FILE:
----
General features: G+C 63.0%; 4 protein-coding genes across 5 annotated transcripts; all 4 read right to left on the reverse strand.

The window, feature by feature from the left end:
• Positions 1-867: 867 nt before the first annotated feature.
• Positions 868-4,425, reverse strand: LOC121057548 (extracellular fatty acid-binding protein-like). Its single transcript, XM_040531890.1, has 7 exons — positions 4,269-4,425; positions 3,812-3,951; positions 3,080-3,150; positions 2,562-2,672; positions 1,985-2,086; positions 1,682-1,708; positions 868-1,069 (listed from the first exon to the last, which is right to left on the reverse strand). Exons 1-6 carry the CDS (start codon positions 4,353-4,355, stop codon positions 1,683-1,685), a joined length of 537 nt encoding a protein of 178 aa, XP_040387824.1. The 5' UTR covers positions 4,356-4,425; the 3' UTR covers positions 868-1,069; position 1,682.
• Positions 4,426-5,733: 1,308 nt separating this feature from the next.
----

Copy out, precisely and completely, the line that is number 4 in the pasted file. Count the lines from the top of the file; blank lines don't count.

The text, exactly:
• Positions 868-4,425, reverse strand: LOC121057548 (extracellular fatty acid-binding protein-like). Its single transcript, XM_040531890.1, has 7 exons — positions 4,269-4,425; positions 3,812-3,951; positions 3,080-3,150; positions 2,562-2,672; positions 1,985-2,086; positions 1,682-1,708; positions 868-1,069 (listed from the first exon to the last, which is right to left on the reverse strand). Exons 1-6 carry the CDS (start codon positions 4,353-4,355, stop codon positions 1,683-1,685), a joined length of 537 nt encoding a protein of 178 aa, XP_040387824.1. The 5' UTR covers positions 4,356-4,425; the 3' UTR covers positions 868-1,069; position 1,682.